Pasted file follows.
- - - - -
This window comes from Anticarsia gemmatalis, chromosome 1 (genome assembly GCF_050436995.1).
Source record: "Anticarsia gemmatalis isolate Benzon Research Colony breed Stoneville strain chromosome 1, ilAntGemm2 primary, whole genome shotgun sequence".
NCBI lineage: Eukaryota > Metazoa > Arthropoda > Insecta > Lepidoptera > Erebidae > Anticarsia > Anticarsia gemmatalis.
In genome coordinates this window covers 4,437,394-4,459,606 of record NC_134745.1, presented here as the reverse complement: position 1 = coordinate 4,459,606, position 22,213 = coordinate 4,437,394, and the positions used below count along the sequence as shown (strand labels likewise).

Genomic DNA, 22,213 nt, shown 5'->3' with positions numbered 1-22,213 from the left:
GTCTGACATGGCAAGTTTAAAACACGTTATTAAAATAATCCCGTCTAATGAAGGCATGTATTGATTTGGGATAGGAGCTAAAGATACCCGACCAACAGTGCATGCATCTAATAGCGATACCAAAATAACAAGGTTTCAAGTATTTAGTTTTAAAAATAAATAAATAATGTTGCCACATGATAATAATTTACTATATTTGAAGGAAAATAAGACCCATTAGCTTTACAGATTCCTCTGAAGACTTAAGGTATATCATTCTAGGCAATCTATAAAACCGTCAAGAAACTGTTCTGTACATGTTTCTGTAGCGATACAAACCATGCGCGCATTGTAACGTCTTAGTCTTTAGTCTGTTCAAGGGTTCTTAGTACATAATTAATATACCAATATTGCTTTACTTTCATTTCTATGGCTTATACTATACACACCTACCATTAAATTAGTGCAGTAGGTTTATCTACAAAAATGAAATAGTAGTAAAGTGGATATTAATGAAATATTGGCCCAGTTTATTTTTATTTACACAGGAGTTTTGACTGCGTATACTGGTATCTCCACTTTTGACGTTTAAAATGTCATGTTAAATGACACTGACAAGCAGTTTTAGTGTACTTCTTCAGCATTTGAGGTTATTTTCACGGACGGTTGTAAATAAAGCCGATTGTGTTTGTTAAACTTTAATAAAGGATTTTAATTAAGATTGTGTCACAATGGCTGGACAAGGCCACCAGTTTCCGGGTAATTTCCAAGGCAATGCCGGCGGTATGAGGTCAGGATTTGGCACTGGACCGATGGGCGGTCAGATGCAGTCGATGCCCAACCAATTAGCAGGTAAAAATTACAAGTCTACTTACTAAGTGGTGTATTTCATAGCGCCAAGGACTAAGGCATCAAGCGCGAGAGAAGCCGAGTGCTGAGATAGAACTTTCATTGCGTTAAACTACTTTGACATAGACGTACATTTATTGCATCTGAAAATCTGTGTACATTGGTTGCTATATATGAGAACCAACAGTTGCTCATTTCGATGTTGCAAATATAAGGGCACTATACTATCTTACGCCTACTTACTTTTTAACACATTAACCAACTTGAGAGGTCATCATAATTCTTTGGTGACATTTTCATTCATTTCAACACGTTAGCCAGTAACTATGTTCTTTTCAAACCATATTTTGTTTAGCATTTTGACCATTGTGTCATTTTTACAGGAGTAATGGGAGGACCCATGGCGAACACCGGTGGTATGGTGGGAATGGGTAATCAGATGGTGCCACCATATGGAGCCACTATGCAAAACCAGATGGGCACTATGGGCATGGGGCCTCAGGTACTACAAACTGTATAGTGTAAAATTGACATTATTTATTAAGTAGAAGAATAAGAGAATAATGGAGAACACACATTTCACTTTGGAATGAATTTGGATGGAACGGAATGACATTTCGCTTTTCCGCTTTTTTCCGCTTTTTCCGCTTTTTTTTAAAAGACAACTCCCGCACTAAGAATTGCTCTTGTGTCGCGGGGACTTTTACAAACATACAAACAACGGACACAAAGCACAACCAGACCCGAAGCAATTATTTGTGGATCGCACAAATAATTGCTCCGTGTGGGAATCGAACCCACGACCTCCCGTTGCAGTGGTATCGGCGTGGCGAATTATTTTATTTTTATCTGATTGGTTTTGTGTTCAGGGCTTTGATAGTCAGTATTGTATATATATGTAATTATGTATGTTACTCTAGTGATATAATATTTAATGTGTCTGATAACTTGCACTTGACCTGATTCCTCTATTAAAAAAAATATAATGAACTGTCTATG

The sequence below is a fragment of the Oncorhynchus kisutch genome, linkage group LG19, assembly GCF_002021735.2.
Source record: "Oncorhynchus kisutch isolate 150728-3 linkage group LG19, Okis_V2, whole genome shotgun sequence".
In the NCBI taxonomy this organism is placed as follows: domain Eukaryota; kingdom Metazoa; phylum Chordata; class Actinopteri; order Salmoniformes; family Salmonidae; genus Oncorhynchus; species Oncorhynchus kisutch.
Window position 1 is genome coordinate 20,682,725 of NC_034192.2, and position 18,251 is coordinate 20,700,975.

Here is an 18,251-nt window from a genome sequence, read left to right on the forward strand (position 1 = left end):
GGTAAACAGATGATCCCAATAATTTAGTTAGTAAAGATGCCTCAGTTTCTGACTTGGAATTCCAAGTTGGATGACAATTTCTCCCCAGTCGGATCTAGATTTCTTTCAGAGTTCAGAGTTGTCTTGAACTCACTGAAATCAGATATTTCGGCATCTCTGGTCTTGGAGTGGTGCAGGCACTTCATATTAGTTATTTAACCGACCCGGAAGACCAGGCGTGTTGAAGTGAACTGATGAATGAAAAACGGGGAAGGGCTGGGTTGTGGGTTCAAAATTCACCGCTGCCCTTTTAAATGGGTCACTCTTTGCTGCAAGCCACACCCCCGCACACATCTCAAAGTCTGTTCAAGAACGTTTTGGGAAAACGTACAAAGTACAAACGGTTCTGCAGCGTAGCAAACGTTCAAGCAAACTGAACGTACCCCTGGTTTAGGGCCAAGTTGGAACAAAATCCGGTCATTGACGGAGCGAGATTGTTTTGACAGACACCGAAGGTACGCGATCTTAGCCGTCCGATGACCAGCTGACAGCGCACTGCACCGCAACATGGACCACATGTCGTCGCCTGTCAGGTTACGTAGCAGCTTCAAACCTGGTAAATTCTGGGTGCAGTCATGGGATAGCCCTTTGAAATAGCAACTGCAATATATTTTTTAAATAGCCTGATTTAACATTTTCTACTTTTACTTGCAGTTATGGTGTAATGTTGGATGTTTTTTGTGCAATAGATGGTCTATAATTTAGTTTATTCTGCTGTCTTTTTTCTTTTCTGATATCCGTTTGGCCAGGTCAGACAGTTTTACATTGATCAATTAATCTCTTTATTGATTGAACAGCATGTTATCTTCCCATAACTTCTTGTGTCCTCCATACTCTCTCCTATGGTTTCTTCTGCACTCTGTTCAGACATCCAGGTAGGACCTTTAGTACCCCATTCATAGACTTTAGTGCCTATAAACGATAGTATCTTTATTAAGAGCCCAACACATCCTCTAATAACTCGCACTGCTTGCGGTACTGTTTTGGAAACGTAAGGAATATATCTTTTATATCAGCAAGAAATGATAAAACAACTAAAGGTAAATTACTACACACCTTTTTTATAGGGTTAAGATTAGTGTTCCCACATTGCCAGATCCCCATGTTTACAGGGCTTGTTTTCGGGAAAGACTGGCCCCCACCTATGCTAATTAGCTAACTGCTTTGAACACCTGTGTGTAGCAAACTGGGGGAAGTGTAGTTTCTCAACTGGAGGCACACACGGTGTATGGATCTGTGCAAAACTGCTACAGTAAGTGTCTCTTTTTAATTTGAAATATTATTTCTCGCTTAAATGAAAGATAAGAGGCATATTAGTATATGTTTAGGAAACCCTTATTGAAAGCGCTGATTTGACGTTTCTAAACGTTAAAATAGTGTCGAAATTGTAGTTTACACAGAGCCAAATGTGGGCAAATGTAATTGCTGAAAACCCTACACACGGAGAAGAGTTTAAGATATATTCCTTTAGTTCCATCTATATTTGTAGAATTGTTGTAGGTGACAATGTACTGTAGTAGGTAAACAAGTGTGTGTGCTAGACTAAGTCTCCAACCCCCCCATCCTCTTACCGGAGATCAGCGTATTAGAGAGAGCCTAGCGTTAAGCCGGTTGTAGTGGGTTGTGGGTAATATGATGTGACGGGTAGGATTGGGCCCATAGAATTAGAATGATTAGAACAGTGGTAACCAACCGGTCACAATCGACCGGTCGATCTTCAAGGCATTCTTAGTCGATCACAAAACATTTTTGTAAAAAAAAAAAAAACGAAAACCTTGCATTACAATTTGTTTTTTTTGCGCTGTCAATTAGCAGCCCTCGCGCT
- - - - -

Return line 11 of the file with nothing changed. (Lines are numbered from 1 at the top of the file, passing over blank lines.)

Here is an 18,251-nt window from a genome sequence, read left to right on the forward strand (position 1 = left end):